Protesters to Best Buy: ‘Get out of the way so we can have justice’

Protesters demonstrate outside Best Buy's annual shareholder meeting.

Protesters demonstrate outside Best Buy’s annual shareholder meeting.


RICHFIELD – Inside and outside of Best Buy’s annual shareholders meeting today, Minnesotans called on the corporation to stop using its political clout to block policies that improve working families’ lives.

That includes proposed legislation in Minnesota that would provide workers and their families with the stability and security they need to ensure a healthy work-life balance – policies opposed by lobbying groups Best Buy helps fund.

Best Buy plays “an important role in the Chamber of Commerce and other business associations that have been opposing legislation that supports workers’ rights to take care of their families,” Veronica Mendez Moore, an organizer with the Twin Cities worker Center CTUL, told about 100 demonstrators at a rally outside the shareholders meeting.

CTUL, which has been supporting janitors’ campaign to improve wages and working conditions maintained by cleaning contractors that service big-box retailers, organized the protest with faith groups, labor unions and progressive organizations working to build support at the Capitol for basic worker benefits and protections.

The Working Parents Act, introduced by House DFLers last session and backed by labor, stalled after drawing swift opposition from the Chamber of Commerce and the Minnesota Retailer’s Association, another Best Buy-led lobbying outfit. The bill pulled together initiatives seeking to crack down on employers who commit wage theft, require fairness in employee scheduling and guarantee workers access to earned sick time and paid family leave.

Leticia Zuniga describes what happened as a delegation of workers and their supporters met with Best Buy executives during the shareholder meeting.

Leticia Zuniga describes what happened as a delegation of workers and their supporters met with Best Buy executives during the shareholder meeting.

Too many of the jobs created during the current economic recovery don’t provide those benefits, janitor Hilario DeLeon told the crowd through a translator.

“Where I work we have no benefits at all,” DeLeon said. “We want to be able to have vacation. We want to be able to have paid sick days.”

DeLeon has cleaned the Target in downtown Minneapolis for seven years, and he said conditions deteriorate as contractors, looking to offer big-box retailers the lowest bid, seek new ways to cut costs. If Best Buy won’t agree to hold contractors to higher standards, he said, the company should at least stop using its clout at the Capitol to oppose raising the floor for everyone.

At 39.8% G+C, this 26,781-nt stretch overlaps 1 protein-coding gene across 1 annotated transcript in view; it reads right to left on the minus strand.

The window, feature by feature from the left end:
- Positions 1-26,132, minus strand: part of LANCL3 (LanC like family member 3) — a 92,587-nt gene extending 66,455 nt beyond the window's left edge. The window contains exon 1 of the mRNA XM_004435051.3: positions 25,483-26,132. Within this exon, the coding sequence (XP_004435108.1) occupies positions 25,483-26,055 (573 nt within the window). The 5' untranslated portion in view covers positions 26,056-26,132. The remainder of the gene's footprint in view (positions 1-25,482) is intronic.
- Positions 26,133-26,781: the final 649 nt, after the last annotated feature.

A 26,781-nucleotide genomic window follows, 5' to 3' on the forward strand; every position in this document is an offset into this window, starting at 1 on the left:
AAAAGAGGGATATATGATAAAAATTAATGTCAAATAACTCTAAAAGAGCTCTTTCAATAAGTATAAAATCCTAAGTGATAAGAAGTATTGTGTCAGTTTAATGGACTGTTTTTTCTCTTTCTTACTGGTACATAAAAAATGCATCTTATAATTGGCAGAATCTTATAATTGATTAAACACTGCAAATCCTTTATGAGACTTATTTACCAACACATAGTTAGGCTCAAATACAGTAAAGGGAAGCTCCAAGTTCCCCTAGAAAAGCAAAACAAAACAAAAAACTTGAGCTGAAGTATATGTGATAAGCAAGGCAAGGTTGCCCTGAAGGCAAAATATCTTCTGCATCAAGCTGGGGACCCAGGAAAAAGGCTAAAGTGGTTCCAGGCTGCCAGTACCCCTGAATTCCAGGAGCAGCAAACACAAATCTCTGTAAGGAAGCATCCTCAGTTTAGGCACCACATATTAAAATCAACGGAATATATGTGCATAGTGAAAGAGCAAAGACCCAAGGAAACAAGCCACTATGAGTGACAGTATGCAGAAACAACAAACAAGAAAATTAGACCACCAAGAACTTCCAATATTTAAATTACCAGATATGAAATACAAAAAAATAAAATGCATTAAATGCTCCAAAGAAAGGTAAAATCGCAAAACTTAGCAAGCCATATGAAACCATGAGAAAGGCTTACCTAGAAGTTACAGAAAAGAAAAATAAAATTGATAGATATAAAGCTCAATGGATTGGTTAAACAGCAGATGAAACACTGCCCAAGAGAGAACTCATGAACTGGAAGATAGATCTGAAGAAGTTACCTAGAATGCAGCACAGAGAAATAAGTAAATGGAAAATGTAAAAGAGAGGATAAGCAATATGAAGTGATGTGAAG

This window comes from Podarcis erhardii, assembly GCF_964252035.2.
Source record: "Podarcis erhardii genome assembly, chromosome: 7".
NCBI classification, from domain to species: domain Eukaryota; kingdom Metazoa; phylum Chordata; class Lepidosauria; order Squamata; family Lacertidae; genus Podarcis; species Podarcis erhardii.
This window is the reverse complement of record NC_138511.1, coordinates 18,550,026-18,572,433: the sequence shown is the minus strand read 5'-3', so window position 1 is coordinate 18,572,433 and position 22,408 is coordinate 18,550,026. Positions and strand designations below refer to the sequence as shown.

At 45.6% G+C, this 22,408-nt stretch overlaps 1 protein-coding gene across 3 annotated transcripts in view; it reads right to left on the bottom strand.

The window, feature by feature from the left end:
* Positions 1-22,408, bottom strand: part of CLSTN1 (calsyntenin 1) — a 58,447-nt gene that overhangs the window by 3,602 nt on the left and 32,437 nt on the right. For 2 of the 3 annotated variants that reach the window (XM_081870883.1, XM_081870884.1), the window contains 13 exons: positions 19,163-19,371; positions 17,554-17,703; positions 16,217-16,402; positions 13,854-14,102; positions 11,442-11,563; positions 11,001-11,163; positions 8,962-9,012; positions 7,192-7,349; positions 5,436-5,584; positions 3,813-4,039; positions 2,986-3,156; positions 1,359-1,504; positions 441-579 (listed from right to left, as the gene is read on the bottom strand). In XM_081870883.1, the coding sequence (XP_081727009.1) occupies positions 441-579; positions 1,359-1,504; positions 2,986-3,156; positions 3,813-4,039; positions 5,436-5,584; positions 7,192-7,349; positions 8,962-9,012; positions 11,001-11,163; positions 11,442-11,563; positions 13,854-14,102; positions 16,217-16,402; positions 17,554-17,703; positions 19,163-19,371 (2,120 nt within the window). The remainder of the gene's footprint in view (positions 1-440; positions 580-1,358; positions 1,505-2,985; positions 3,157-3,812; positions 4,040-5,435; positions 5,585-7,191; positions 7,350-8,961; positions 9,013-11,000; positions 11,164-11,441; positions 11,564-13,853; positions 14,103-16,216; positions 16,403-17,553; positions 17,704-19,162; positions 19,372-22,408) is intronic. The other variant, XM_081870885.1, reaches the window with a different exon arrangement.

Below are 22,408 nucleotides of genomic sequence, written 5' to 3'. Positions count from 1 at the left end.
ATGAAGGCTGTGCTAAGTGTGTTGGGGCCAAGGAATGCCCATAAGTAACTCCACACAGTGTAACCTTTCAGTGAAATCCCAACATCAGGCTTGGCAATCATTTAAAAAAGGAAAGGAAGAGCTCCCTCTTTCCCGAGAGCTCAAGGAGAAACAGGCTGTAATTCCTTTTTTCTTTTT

“We know that Best Buy has been getting in the way of our efforts,” DeLeon said. “We want Best Buy to get out of the way so we … can have justice.”

As protesters rallied outside, a delegation of activists gained access to Best Buy’s shareholder meeting by holding stock in the company or acting as a supportive shareholder’s proxy. Leticia Zuniga, a janitor and CTUL member who cleans Herberger’s, said a three Best Buy executives met with the delegation privately as well.

“We talked a lot about the problems there are in this industry: the rampant wage theft, workers not getting paid on time or with pay stubs, not knowing what hours they’re getting paid for,” Zuniga said. “We asked Best Buy to sign a responsible contractor policy, and they said they’d get back to us in a month.”

Ironically, the janitors who will clean up after today’s shareholders meeting are union members who enjoy many of the benefits workers inside Best Buy’s stores are fighting to win.

Ricardo Chavez, a member of the Service Employees International Union who works inside the corporate headquarters, joined the protest. He earns a fair wage with good benefits, predictable scheduling and access to paid sick days.

“But I know my brothers and sisters that work cleaning Best Buy’s stores right next door don’t have access to any of these benefits,” Chavez said. “Thousands of workers all over the state do not have access to these benefits, and all of us deserve them.”

Indeed, about 1 million workers in Minnesota do not have access to paid sick and safe time to care for themselves or their family members, TakeAction Minnesota Director Dan McGrath said, yet policies requiring employers to provide sick days are generally popular among voters.

“These corporations are created for people to make money,” Pastor Doug Mork of Cross of Glory Lutheran Church said. “They shouldn’t be cutting back our democratic voice.”

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